AFib May Affect More Than the Heart

Atrial fibrillation may be linked to declines in walking and strength abilities

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(RxWiki News) Those with atrial fibrillation (AFib) who are over 70 years old may be vulnerable to a decline in physical performance, a new study found.

AFib occurs when the heart’s two small upper chambers (atria) beat irregularly and too fast.

The research team behind this new study evaluated 2,753 people and their physical performance at different ages: 70, 74, 78 and 82.

After comparing changes between the patients who had been diagnosed with AFib and those participants who did not have AFib, the research team found that those with AFib saw a greater decline in physical performance tests. These performance tests evaluated balance, grip strength, how far one could walk in an allotted time and the length of time it took to walk 40 meters.

In fact, the team found the decline in physical performance seen in those participants with AFib was equivalent to an extra four years of aging.

These researchers noted that these results do not necessarily mean AFib and declining physical performance have a direct cause-and-effect relationship.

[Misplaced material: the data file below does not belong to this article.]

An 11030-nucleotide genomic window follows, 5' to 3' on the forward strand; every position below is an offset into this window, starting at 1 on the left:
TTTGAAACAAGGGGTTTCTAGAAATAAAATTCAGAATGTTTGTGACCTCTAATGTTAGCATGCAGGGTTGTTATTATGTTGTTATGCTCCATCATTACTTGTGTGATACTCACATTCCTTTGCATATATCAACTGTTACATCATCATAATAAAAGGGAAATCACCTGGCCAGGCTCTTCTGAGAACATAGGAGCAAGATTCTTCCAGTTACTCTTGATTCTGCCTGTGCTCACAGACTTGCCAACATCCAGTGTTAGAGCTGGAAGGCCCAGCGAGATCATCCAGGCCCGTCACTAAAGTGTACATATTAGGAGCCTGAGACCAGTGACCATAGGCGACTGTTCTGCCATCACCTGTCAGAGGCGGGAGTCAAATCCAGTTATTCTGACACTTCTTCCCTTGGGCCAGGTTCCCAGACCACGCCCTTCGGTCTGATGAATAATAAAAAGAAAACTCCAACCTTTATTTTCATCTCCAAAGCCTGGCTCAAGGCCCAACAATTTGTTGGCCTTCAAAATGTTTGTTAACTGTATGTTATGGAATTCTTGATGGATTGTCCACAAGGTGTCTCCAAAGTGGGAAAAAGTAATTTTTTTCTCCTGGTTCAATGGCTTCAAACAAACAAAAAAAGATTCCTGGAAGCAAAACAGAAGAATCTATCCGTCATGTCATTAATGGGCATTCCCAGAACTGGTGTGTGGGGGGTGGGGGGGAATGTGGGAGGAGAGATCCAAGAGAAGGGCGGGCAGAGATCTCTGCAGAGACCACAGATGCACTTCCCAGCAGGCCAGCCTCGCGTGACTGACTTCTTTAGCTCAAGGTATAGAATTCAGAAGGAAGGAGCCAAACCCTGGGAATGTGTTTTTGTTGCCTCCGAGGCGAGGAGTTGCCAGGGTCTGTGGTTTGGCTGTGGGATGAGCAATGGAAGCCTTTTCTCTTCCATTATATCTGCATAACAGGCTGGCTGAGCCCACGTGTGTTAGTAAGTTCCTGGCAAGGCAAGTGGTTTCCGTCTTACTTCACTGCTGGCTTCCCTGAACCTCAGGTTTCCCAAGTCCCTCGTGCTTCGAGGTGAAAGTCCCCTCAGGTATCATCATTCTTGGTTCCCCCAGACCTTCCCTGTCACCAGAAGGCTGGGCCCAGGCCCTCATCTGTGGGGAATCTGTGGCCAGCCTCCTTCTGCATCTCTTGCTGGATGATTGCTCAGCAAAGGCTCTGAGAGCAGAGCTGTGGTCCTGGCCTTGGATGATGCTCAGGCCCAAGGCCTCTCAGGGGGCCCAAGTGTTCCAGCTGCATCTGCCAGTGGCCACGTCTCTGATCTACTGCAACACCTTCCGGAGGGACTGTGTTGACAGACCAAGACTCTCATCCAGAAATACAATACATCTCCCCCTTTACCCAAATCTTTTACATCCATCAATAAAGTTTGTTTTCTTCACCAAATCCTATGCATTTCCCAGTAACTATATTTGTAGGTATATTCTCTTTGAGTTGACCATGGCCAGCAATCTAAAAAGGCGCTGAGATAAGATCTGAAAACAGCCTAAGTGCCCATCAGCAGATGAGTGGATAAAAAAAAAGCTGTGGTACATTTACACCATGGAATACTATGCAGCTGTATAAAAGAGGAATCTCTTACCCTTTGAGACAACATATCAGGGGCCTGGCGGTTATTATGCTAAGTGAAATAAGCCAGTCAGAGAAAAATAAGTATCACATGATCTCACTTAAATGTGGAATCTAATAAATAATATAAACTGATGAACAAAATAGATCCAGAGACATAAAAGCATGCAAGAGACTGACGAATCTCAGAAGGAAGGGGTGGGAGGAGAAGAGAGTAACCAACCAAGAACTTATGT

"There may be other factors, such as inflammation or accelerated muscle loss, that contribute to both increased risk of AFib and declining physical performance," said Jared W. Magnani, MD, MsC, assistant professor of medicine at Boston University, in a press release.

Speak to your doctor about living with AFib.

This study was published in Circulation: Arrhythmia and Electrophysiology.

The Intramural Research Program of the National Institutes of Health, the National Institute on Aging and the Doris Duke Charitable Foundation funded this research. Information on conflicts of interest was not available at the time of publication.

Last Updated:
April 6, 2016